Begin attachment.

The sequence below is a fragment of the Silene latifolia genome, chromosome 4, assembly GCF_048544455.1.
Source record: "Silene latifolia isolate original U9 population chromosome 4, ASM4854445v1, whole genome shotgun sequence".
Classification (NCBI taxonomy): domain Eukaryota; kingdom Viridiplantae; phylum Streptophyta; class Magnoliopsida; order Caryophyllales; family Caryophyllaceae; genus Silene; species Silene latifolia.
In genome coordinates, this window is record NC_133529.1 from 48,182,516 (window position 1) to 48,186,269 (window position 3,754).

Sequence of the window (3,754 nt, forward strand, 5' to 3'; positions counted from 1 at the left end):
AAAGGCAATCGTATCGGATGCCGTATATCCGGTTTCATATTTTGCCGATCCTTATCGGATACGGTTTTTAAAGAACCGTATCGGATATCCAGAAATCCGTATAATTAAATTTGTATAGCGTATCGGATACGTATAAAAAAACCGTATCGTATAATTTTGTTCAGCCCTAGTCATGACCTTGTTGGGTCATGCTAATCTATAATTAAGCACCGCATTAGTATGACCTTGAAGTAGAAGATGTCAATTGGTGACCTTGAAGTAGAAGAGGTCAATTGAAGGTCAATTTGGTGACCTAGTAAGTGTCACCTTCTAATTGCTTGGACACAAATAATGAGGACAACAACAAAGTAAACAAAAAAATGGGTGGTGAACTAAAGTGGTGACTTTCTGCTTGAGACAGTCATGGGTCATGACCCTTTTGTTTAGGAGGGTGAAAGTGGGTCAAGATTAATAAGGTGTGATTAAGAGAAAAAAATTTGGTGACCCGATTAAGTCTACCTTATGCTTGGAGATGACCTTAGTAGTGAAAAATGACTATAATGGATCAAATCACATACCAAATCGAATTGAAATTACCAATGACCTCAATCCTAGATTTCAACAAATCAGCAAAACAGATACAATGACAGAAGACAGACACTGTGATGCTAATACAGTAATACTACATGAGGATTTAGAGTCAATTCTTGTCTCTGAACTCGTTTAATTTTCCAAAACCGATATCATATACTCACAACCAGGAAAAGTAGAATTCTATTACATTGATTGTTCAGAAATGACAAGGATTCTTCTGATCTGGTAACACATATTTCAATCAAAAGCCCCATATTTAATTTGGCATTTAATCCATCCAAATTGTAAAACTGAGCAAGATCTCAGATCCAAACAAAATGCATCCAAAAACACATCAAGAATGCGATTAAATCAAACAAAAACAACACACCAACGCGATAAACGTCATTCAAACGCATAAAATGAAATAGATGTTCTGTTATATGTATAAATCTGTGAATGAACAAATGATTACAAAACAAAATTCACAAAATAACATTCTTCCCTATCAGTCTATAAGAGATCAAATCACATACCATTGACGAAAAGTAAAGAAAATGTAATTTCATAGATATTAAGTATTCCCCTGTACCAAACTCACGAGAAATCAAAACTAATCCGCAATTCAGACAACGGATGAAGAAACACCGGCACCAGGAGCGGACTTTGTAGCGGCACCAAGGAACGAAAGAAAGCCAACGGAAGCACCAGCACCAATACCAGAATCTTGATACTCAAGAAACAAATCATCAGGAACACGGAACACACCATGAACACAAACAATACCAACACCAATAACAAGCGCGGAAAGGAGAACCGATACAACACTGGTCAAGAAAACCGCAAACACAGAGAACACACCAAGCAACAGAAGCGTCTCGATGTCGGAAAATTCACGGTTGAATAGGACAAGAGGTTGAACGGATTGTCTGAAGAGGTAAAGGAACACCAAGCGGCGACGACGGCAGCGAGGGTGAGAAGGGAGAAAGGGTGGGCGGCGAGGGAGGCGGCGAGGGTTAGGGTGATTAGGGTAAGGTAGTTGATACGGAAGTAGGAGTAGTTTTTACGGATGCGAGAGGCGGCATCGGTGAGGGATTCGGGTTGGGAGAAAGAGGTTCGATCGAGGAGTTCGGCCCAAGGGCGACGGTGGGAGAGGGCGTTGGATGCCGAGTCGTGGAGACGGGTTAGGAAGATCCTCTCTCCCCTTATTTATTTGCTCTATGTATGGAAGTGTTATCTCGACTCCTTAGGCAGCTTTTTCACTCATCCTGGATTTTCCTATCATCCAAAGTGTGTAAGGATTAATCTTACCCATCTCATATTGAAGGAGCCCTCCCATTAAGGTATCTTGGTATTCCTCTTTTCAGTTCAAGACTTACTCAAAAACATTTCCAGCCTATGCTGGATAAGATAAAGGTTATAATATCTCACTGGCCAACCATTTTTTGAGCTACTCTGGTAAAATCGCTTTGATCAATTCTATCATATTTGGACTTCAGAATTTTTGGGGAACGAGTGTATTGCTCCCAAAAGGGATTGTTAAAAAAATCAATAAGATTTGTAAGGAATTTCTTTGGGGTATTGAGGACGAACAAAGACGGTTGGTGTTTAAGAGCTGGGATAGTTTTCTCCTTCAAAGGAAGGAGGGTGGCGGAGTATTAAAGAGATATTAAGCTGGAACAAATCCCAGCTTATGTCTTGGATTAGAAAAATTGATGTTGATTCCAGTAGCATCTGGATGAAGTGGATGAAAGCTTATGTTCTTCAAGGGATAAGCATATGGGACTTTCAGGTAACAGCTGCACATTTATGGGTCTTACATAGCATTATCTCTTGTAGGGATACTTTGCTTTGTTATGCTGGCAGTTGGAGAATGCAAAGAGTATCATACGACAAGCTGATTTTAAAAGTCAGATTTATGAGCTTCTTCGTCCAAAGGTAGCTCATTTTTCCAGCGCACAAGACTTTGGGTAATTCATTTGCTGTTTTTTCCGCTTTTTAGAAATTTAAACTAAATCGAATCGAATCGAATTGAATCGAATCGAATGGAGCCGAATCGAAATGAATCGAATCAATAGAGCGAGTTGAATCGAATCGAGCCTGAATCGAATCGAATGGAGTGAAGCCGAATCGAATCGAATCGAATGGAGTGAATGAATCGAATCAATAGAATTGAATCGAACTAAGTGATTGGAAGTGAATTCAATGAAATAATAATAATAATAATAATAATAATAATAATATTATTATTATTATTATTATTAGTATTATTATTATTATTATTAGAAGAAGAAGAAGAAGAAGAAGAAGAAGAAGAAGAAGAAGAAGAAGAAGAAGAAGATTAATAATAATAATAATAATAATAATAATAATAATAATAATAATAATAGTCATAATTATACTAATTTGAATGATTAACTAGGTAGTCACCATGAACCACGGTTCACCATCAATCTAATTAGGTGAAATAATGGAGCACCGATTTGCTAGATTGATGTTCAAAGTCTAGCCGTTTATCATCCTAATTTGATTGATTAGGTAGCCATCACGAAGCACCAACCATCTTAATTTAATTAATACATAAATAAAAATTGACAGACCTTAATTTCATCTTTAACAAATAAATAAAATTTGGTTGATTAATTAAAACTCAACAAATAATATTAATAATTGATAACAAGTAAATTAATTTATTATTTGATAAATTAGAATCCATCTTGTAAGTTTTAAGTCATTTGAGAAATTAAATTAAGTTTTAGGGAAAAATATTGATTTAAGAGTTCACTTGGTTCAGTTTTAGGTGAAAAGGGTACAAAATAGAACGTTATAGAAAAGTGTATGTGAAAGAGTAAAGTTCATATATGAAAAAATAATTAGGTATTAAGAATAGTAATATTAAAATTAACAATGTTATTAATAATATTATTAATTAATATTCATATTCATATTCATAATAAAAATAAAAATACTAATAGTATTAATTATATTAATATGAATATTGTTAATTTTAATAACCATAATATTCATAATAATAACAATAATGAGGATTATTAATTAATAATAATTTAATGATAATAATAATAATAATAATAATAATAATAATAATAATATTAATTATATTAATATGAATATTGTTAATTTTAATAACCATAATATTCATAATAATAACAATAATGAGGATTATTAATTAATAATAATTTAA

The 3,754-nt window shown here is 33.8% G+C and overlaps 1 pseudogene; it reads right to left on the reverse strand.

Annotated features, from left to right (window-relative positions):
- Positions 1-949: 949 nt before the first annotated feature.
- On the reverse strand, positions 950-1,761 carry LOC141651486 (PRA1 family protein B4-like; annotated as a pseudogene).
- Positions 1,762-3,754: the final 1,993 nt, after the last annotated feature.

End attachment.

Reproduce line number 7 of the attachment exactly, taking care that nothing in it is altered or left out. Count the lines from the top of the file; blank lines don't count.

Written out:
The 3,754-nt window shown here is 33.8% G+C and overlaps 1 pseudogene; it reads right to left on the reverse strand.